After an additional echocardiogram on Friday to assess Abby's PDA, the cardiologist determined that it appears to be closing on its own, so they don't think they will need to perform that surgery.  However, this causes them to now believe that the reason she's struggling is because of a worsening ASD (hole between the upper chambers of her heart), which will require open heart surgery. Deciding when to do this surgery is a little complicated. They believe that closing the ASD could take a lot of the strain off her heart and body, allowing everything to work more effectively, but they generally don't do this surgery until kids are a little older/bigger because of the risks involved. Thusly, they really want to see Abby gaining weight before undergoing an operation of this scale. 

Unfortunately, because Abby's heart is working so hard, it doesn't leave a lot of energy left over for digestion. This has made eating and gaining weight a laborious process.  We've had to pretty much stop working on bottle/breast feeding because Abby's been put on a continuous feed through her NG tube (she still receives breast milk, but it goes straight into her stomach). After throwing up so much, the dieticians felt that this was the best way to get her the calories she needs to thrive - and she does seem to be tolerating it better than the intermittent feeds throughout the day, so hopefully we'll get her where she needs to be soon.

Our Abby seems to baffle nearly every doctor we've seen. I can't tell you how many times we've heard, "well, she just doesn't fit what we'd expect of someone with ______."   This is especially true with the genetics team. We really enjoy talking to them, but have been made quite aware that Abby's anomolies just don't add up to a simple answer. Basically, she may have a craniosynostosis syndrome with isolated heart problems, a heart syndrome with isolated craniosynostosis, a whole bunch of isolated findings, or something completely new. This matters because it will help inform the doctors of the care she'll need as she grows and develops. Whatever it is, she's unique!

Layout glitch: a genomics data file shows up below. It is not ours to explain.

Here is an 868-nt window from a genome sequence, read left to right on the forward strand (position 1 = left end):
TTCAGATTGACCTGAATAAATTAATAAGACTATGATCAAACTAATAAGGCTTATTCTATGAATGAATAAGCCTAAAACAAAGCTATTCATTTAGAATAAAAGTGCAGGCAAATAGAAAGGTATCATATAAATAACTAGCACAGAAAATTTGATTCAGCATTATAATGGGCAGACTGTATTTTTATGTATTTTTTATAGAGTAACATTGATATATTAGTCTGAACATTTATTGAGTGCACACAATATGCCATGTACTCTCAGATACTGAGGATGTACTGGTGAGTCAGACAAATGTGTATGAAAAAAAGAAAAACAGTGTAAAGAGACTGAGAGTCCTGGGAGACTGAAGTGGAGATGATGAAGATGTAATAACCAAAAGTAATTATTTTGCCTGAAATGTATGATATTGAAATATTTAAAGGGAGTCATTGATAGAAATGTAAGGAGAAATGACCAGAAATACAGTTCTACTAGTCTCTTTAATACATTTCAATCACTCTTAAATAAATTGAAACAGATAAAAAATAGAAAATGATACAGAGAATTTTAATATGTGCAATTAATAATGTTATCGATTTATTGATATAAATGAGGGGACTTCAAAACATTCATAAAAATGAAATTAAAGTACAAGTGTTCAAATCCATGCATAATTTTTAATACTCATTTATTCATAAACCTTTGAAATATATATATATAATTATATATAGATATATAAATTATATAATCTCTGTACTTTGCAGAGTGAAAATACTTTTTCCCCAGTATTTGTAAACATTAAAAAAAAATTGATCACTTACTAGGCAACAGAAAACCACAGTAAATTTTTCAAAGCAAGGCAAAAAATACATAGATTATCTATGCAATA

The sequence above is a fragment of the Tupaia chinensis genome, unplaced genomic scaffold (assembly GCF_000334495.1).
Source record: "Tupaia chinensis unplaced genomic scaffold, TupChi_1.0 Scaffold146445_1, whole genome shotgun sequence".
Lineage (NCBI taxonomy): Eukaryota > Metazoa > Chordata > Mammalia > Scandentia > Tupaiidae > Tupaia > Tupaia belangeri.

Us stuff:

We're hanging in there. We've pretty well moved into Abby's room, and it feels a lot like hotel living (with people coming in periodically to check Abby's vitals, run tests, etc...): we have a pull out couch/bed, a couple of drawers to store stuff, and a bathroom with a shower. We have no idea how long we'll be here, but we're making it work. Some days (like Monday/Tuesday) have been truly dreadful, but others have been manageable. We still struggle with understanding why so much has been piled on someone so little, but we may never really know.  We are enjoying hanging out with our little girl and are just trying to take each day as it comes.  We venture out to the cafeteria patio during the day to get some fresh air, but leaving the hospital is still very hard. I have my two week post-partum appointment tomorrow, which will mark the first time I'll have been home since checking into the hospital during early labor. I am excited to see Gracie and Boone (who are home from the kennel now, thanks to friends offering to watch them), but I am not looking forward to being away from Abby for most of the day. Luckily we have even more great friends who've offered to sit with her while we're gone, and we've bonded with some of the nursing staff already (they all love Abby). 

Thank you to everyone for the thoughts, prayers, cards, food, and visits. We appreciate everything so much (forgive me if I haven't responded to your texts/messages - we appreciate you too, I just sort of lose track of stuff).  Things would be a lot harder without all of your love and support. Thank you, thank you!

The feisty little thing pulled out her feeding tube a few days ago and looks pretty smug about it, I expect we'll have our hands full with her. :)

Tuesday, August 19, 2014

Three steps forward, two steps back...

It's been a rough 24 hours for Aberdeen.

Her breathing had been getting progressively labored and she was vomiting more after feeds than she had previously, so we had our nurse sit with her most of the night to get her opinion on things. She agreed that these signs were worrisome and asked that a chest X-Ray be done. The scans showed some fluid in Abby's lungs (a sign that her heart is working too hard again).  She was put back on some air support, had her IV reinserted, was started on some medication to help remove the fluid buildup, and was put back on an IV dextrose solution. After performing another echocardiogram, the heart failure team surmises that her symptoms are due to the persistent PDA and are talking about closing it surgically sometime next week (though they will be doing additional echocardiograms between now and then to determine whether surgery remains necessary). While the idea of our tiny baby having heart surgery is obviously daunting, it sounds as though fixing this problem may make a big difference in how efficiently her heart (and thusly the rest of her body) is functioning.